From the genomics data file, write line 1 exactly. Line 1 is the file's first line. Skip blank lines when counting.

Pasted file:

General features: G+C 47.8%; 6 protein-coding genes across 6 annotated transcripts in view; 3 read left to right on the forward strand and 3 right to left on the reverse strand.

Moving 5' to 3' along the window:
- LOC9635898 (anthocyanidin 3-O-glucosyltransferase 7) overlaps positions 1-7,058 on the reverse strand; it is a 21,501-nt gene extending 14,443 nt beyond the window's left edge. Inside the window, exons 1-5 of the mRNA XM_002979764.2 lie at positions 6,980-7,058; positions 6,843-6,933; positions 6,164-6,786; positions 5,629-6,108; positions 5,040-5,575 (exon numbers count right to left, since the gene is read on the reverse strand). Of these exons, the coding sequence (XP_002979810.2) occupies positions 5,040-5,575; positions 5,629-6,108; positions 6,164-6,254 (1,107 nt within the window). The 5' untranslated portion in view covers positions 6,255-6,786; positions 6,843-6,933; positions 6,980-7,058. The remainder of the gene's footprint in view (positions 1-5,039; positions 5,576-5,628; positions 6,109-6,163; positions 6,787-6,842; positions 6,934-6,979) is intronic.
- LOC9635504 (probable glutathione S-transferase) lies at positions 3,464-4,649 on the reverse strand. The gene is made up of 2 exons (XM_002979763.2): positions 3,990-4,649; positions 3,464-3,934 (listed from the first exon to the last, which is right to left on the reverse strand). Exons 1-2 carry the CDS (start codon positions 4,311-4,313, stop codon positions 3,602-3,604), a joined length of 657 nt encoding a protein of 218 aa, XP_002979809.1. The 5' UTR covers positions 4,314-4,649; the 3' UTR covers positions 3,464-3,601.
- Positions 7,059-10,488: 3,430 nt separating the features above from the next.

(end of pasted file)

General features: G+C 47.8%; 6 protein-coding genes across 6 annotated transcripts in view; 3 read left to right on the forward strand and 3 right to left on the reverse strand.